Reviewed by: Zachary Stango, SPT; Bridget Collier, PT, DPT

The increase in virtual reality and gamification has been implemented in numerous aspects of our daily lives, and the area of rehab is one realm in which advancements in technology have the possibility to make tremendous impacts on patient outcomes. The randomized controlled trial conducted by Afzal et al. (2022) aimed to analyze the effects of implementing virtual reality exercises into a physical therapy routine, on pain and perceived disability, in patients with chronic low back pain.

The inclusion criteria for this study consisted of participants aged 25-50 with a history of chronic low back pain, which the study defined as pain persisting for greater than 12 weeks. Patients were randomly assigned to a group receiving conventional physical therapy, consisting of a moist heat pack, hamstring stretching, and loading and stretching of the lumbar spine musculature. The experimental group underwent the same therapeutic interventions, with the addition of two virtual reality interventions: the reflex ridge and body ball game. The reflex ridge made participants complete movements such as trunk side bending, sitting, and jumping to avoid obstacles on the screen. The body ball game included arm movements while kicking a ball displayed on the device. Each group underwent their respective interventions three times a week for a total of 12 weeks, with metrics analyzed after every quarter completion of the study. The 84 participants had their pain levels  measured using the Visual Analogue Scale (VAS) and their perceived disability measured through the Modified Oswestry Disability Index (MODI). Both of the groups displayed significant improvements in their levels of pain and subjective disability, with the group undergoing the additional virtual reality interventions exhibited significant reductions in their scores compared to the conventional group, correlating with better outcomes.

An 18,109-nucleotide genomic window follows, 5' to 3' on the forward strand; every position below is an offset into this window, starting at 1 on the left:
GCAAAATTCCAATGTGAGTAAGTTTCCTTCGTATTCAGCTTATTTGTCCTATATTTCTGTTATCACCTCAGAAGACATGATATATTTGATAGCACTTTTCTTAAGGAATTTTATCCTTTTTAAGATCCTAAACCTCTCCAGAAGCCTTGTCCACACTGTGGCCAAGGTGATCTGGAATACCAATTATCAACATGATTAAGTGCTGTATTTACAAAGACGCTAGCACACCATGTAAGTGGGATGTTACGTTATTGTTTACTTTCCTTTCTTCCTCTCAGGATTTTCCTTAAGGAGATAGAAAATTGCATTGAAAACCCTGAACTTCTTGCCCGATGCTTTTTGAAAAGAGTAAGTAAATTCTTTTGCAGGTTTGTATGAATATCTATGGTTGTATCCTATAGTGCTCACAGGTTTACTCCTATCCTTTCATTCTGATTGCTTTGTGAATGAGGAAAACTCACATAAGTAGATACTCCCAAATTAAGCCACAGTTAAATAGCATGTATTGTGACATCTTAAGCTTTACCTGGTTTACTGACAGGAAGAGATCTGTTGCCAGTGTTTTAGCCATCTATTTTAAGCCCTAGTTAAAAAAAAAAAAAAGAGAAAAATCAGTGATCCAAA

Clinical Bottom Line:

Virtual reality allows for the participants to dive into their own world of adventure, and the rehabilitative world can use this tool to allow patients the opportunity to actively complete tasks in their animated realm, which could translate to completion of these tasks in everyday life. Even though the activities in this study that were completed in virtual reality did not necessarily mimic activities of daily living for every participant, the motions can serve as a starting point to progress these to add in loading of the lower back. Individuals with chronic low back pain often show signs of fear avoidance of specific movements and the results of this study suggest that virtual reality can aid in helping these individuals regain the confidence to complete previously avoided movements and return to their prior level of function.


Afzal MW, Ahmad A, Mohseni Bandpei MA, Gilani SA, Hanif A, Waqas MS. Effects of virtual reality exercises and routine physical therapy on pain intensity and functional disability in patients with chronic low back pain. J Pak Med Assoc. 2022;72(3):413-417. doi:10.47391/JPMA.3424